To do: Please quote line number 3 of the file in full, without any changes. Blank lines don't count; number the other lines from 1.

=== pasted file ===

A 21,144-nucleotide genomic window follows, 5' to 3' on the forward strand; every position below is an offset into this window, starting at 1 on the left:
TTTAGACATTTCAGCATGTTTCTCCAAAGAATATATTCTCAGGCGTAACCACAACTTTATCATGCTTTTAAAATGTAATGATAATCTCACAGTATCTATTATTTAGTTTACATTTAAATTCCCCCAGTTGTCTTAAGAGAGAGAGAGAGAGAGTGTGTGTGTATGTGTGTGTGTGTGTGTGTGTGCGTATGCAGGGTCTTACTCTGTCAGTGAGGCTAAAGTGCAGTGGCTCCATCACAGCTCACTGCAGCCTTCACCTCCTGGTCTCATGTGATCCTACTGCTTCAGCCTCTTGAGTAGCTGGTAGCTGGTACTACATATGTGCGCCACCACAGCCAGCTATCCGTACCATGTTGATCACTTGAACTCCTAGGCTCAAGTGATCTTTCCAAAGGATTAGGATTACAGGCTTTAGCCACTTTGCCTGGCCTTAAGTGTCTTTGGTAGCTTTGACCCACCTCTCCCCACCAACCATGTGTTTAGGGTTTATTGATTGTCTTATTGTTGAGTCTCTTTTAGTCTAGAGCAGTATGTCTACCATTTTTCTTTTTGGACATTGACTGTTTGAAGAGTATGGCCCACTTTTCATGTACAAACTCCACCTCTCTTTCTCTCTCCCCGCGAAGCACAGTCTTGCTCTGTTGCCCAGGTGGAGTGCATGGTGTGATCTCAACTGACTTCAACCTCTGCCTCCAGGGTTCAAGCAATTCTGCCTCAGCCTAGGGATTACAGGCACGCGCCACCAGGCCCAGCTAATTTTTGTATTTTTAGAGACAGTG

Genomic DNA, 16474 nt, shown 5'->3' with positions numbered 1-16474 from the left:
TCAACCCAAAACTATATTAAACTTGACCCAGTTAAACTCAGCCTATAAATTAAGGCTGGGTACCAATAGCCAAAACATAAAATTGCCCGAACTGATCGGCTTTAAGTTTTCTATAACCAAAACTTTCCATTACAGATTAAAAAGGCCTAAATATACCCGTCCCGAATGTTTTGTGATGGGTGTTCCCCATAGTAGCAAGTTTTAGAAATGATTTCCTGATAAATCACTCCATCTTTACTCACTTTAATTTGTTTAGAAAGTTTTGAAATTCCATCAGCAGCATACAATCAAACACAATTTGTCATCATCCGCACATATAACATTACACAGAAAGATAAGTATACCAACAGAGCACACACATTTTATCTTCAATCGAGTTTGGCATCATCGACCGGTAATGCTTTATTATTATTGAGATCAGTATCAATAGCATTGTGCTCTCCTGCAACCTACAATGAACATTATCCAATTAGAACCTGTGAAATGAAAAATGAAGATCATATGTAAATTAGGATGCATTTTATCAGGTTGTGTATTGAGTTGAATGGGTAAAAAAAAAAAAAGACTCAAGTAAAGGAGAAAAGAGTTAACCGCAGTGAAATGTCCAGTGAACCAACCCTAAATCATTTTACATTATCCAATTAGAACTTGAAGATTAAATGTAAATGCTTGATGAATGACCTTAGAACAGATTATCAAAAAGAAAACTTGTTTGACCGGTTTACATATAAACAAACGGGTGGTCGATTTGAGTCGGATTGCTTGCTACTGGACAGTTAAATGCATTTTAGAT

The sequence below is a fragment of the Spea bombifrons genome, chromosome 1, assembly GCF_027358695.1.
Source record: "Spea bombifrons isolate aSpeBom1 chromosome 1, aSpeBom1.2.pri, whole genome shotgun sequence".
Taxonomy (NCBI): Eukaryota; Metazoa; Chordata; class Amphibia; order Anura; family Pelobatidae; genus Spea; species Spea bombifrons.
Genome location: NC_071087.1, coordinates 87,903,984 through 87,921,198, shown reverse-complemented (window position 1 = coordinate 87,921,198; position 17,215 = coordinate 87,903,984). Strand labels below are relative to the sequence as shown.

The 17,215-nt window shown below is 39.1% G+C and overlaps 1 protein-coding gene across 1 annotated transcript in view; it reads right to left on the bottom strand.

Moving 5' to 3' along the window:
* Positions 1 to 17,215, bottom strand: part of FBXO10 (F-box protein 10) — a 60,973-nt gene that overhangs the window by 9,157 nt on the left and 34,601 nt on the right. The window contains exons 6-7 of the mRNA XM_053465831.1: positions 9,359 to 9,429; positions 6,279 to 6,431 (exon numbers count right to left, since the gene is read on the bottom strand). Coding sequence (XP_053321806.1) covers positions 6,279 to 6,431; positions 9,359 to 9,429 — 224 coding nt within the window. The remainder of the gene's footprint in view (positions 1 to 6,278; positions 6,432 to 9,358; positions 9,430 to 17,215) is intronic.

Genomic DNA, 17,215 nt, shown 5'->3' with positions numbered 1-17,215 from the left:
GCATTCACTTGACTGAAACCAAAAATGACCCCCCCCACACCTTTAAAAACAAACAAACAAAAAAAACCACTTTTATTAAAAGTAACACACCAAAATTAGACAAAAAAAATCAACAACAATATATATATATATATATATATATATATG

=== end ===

Genomic DNA, 16474 nt, shown 5'->3' with positions numbered 1-16474 from the left: